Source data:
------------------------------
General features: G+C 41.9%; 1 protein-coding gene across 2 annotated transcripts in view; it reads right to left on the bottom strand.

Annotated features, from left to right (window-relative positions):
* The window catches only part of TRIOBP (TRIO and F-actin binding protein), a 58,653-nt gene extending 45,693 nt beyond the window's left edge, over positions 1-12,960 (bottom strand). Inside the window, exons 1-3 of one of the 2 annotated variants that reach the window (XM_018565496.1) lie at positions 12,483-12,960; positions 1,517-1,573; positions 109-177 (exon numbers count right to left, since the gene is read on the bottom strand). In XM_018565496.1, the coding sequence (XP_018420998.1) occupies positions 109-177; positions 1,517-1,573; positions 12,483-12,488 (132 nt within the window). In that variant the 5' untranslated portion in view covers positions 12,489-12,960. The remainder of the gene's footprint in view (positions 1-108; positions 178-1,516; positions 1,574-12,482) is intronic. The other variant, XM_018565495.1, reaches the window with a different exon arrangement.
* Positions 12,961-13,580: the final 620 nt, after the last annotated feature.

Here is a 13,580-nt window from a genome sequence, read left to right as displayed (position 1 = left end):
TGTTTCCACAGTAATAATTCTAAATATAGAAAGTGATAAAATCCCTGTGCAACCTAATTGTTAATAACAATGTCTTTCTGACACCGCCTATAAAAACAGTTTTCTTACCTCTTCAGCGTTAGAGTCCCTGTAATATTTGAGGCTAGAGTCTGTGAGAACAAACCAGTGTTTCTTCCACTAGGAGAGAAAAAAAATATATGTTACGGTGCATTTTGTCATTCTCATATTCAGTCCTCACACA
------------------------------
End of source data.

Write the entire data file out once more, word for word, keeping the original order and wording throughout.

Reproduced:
General features: G+C 41.9%; 1 protein-coding gene across 2 annotated transcripts in view; it reads right to left on the bottom strand.

Annotated features, from left to right (window-relative positions):
* The window catches only part of TRIOBP (TRIO and F-actin binding protein), a 58,653-nt gene extending 45,693 nt beyond the window's left edge, over positions 1-12,960 (bottom strand). Inside the window, exons 1-3 of one of the 2 annotated variants that reach the window (XM_018565496.1) lie at positions 12,483-12,960; positions 1,517-1,573; positions 109-177 (exon numbers count right to left, since the gene is read on the bottom strand). In XM_018565496.1, the coding sequence (XP_018420998.1) occupies positions 109-177; positions 1,517-1,573; positions 12,483-12,488 (132 nt within the window). In that variant the 5' untranslated portion in view covers positions 12,489-12,960. The remainder of the gene's footprint in view (positions 1-108; positions 178-1,516; positions 1,574-12,482) is intronic. The other variant, XM_018565495.1, reaches the window with a different exon arrangement.
* Positions 12,961-13,580: the final 620 nt, after the last annotated feature.

Here is a 13,580-nt window from a genome sequence, read left to right as displayed (position 1 = left end):
TGTTTCCACAGTAATAATTCTAAATATAGAAAGTGATAAAATCCCTGTGCAACCTAATTGTTAATAACAATGTCTTTCTGACACCGCCTATAAAAACAGTTTTCTTACCTCTTCAGCGTTAGAGTCCCTGTAATATTTGAGGCTAGAGTCTGTGAGAACAAACCAGTGTTTCTTCCACTAGGAGAGAAAAAAAATATATGTTACGGTGCATTTTGTCATTCTCATATTCAGTCCTCACACA